This new book is the result of an international research project that spanned nearly a decade. Authors from a half-dozen countries discuss women's roles in public administration in the context of their overall participation in the labor force. Women and Public Administration presents some astounding results derived from the authors’research into a particular country's government, politics, and the role of women in that country. The authors, women born and currently living in India, Bulgaria, the Netherlands, Germany, Finland, and the United States, discuss four main topics: the number and level of female civil servants in the highest ranks of at least two bureaucracies, one concerned with traditionally female roles and one concerned with traditionally male roles; the career histories of these women; an institutional description of women in public bureaucracies; and the perceptions of women in public administration concerning discrimination and equality policies. This important book also describes historical, demographic, economic, and governmental information and women's views of barriers, access to training and advancement, and the general social climate for women employees at various levels within the bureaucracies.Researchers, aware of cultural and language differences and the dangers of imposing a Western model on non-Western cultures, used questionnaires and interviews to obtain much of the information for this study. Each country has its own unique story involving history, the structure of the labor market, the organization of government, and the socialization patterns of the culture, as well as the current patterns of interaction between men and women and current public policies affecting these matters. Women and Public Administration contains much valuable information for everyone interested in women's roles in bureaucracies around the world.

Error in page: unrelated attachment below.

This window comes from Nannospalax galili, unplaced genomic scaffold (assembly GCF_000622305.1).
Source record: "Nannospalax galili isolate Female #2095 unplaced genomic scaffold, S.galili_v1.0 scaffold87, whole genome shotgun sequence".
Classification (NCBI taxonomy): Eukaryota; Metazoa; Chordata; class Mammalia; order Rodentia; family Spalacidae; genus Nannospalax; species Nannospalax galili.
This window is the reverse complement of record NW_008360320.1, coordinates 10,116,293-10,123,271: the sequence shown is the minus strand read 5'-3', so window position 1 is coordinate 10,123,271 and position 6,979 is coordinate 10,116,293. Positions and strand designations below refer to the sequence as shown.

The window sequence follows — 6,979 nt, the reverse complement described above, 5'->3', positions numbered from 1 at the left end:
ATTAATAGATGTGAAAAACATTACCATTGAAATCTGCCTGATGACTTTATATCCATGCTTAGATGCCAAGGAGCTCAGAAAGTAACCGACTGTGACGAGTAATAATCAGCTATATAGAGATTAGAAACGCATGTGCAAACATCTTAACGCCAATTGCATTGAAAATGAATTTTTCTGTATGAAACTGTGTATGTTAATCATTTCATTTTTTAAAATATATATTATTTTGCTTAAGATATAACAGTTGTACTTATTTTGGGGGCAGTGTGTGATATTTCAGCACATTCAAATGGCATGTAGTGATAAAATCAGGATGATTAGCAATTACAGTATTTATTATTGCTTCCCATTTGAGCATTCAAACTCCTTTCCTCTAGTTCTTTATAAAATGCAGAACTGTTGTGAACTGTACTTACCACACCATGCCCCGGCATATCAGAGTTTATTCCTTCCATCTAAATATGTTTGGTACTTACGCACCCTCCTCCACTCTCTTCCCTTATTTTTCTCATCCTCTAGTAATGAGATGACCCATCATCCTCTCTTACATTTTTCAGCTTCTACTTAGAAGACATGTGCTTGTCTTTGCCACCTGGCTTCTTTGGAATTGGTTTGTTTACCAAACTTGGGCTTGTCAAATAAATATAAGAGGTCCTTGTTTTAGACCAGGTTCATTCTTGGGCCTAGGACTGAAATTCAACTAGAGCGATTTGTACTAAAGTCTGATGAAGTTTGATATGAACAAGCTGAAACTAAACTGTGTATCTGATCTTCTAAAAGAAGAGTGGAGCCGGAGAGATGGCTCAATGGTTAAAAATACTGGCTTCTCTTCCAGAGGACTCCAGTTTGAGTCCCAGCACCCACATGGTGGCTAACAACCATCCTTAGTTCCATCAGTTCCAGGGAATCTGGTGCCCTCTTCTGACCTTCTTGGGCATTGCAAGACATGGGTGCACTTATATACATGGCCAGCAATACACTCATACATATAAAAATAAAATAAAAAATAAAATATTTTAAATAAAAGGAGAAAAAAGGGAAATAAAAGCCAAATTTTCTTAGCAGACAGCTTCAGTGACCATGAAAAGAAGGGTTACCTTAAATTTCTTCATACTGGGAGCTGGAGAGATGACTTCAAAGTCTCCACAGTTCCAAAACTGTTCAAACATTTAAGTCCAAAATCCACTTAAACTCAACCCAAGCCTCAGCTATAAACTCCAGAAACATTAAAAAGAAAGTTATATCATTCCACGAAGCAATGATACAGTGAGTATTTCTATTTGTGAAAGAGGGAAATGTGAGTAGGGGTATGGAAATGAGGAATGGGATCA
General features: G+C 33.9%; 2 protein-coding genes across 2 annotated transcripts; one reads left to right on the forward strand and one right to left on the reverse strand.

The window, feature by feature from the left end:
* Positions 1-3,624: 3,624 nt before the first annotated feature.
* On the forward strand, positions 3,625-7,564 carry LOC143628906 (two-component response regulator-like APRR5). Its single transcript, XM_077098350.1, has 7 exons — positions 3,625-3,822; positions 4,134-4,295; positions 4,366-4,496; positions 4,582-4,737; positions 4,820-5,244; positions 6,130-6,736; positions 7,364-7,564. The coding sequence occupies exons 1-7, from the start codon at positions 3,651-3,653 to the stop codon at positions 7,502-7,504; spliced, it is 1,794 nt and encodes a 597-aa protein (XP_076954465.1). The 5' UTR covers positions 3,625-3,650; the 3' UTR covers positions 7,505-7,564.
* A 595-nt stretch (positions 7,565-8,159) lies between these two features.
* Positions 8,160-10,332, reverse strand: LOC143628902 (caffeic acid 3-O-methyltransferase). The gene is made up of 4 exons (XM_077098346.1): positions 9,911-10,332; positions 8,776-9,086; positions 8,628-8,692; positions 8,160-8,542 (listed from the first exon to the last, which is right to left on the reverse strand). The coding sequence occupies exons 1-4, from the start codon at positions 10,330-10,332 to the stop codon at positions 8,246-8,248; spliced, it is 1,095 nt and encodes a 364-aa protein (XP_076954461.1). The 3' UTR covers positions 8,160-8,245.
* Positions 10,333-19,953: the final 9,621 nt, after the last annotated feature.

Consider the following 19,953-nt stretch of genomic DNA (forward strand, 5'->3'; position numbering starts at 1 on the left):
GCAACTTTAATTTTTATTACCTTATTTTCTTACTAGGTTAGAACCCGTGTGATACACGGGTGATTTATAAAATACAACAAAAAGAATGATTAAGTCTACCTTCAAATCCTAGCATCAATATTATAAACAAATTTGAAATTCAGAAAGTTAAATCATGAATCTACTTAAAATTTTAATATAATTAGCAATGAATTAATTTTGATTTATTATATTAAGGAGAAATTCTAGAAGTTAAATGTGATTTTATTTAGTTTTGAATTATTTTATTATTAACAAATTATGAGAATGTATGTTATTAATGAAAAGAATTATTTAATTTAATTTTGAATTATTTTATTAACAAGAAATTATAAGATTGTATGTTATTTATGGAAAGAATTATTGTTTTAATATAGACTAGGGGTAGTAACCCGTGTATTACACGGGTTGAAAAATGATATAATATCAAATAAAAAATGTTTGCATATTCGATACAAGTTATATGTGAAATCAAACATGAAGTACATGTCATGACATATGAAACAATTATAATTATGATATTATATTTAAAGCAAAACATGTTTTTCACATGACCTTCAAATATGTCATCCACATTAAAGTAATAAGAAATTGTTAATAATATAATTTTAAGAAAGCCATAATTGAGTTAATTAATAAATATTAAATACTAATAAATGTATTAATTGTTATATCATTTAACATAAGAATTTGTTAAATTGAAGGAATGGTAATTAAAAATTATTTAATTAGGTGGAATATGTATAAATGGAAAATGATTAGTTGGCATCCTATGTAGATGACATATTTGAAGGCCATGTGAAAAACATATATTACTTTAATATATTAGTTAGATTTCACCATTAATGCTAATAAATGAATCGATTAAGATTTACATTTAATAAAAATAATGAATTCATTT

Contents Women in Public Administration: A Comparative Perspective--Introduction